The new season of American Idol began not long ago. As it has in the past, the show has dominated the Nielsen ratings. And, as usual, there have been numerous news stories about the talent competition. I am willing to bet in that a majority of those news stories, American Idol is described as a "reality show." It is on this point I must disagree with those news stories.
Granted, the term "reality show" is a rather broad one that has been used of a large number of different sorts of shows in the past. Candid Camera, which used hidden cameras to capture people's reactions to various pranks, was described as a reality show. So too was Art Linkletter's Kids Say the Darndest Things, in which the famous TV host simply interviewed youngster. At the same time, however, the term "reality show" has also been used of the cinema verite of Cops and the competition on Survivor.
It seems to me to determine what precisely is a reality show, then, we must look at what these shows have in common. In each case it seems to me that these shows present the relatively unscripted actions, reactions, or interactions of people to various situations, excluding sporting events, game shows, and news shows. For me, then, the emphasis in any reality show should be on the actions, reactions, or interactions of the individuals involved. This is why I do not consider game shows to be "reality shows," because the emphasis is on the game itself, not on the actions, reactions, or interactions of people. Of course, there are going to be cases in which the lines between reality shows and other genres are blurred. Given that it is essentially a competition, Survivor could be considered a game show. That having been said, it has always seemed to me that the emphasis not so much on the competition itself, but in the interactions between the competitors. In other words, Survivor is a reality show with aspects of a game show.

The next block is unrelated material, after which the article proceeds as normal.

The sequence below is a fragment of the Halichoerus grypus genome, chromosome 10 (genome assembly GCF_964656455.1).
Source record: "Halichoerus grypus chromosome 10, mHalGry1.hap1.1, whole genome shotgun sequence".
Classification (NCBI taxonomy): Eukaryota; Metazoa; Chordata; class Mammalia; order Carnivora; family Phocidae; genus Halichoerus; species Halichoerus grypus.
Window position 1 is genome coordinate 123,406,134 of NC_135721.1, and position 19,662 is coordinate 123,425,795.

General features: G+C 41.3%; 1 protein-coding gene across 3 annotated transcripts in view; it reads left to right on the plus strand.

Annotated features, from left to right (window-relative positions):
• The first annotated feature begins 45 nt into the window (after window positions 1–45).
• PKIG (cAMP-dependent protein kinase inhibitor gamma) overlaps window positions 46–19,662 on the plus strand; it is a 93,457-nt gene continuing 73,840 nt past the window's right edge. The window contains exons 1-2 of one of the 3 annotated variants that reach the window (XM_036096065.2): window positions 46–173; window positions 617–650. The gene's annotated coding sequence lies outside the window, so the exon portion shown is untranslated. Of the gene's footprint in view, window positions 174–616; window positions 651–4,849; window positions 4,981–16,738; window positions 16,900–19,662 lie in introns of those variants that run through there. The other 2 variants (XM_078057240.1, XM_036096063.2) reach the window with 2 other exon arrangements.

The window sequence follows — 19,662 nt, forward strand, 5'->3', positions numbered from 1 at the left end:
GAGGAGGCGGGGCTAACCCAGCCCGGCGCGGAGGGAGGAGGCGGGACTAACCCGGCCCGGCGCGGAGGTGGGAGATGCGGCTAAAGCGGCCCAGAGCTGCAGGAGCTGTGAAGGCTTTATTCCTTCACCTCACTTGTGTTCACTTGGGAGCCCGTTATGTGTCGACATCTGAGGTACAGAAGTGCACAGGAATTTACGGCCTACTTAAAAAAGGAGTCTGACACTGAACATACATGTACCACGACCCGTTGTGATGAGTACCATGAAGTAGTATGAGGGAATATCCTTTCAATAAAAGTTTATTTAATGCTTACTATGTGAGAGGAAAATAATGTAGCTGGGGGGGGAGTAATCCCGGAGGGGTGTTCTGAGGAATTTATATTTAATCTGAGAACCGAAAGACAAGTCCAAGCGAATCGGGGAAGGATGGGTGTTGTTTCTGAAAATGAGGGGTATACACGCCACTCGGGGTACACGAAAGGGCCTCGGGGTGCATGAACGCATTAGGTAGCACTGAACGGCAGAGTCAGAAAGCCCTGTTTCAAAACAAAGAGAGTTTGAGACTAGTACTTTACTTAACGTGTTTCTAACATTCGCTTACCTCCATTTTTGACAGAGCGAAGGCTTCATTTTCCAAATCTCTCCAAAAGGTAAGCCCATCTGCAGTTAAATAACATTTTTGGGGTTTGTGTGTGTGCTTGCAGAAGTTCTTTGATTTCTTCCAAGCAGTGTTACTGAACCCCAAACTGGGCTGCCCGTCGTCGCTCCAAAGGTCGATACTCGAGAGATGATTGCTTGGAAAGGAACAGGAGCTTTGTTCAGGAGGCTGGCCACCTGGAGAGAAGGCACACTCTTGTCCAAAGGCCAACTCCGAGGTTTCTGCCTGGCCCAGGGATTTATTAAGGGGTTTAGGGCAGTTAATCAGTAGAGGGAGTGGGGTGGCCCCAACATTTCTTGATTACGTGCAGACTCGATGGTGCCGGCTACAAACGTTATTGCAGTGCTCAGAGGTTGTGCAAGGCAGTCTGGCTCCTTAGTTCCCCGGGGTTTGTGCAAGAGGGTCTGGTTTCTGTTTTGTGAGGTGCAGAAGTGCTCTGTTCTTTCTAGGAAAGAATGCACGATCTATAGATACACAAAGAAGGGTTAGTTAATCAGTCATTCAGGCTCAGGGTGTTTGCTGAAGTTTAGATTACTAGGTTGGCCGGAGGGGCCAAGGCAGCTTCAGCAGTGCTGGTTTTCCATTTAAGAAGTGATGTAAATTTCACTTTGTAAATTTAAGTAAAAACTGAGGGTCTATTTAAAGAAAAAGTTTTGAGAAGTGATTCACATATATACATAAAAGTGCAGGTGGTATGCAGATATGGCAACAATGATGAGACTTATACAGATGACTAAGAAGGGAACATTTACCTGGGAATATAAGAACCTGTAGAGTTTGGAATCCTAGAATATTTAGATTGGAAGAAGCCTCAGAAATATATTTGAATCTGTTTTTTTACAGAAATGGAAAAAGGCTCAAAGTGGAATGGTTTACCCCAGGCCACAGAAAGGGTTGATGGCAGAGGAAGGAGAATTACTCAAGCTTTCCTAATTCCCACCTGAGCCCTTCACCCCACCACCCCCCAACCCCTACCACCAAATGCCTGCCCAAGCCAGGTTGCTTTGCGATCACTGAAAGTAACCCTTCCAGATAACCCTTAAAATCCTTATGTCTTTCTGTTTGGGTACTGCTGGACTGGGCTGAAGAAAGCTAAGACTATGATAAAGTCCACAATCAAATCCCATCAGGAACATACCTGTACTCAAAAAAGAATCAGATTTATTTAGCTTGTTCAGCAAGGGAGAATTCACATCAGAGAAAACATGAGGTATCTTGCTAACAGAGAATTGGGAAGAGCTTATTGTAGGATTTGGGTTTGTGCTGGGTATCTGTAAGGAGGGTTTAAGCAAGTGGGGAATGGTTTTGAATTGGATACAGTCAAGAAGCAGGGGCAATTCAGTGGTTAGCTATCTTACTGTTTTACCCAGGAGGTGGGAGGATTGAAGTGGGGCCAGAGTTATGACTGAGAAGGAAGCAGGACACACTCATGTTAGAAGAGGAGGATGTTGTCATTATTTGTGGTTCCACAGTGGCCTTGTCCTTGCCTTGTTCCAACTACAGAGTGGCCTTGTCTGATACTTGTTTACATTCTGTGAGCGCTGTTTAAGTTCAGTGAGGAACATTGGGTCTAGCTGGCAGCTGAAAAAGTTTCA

Now, in the case of American Idol, the emphasis of the show is entirely on the competition between the various singers. It is not on the interactions of the singers among themselves, their reactions to various situations, or their actions when they are not singing. American Idol is then not a reality show. As to what it really is, American Idol is simply a talent show. Talents shows have existed since The Original Amateur Hour debuted on radio in 1934. And they have been popular since the earliest days of television. The Original Amateur Hour made the transition to television in 1948 and lasted in some form until 1970. Star Search ran throughout the Eighties and into the Nineties, lasting a good twelve years. While it is not a reality show, American Idol is nothing new. Talent shows have been around for decades.
American Idol is as popular as ever. And I rather suspect, given the history of other talent shows, it will remain on the years for many more years. And, for better or worse, I suspect it will continue to be mislabelled a "reality show."
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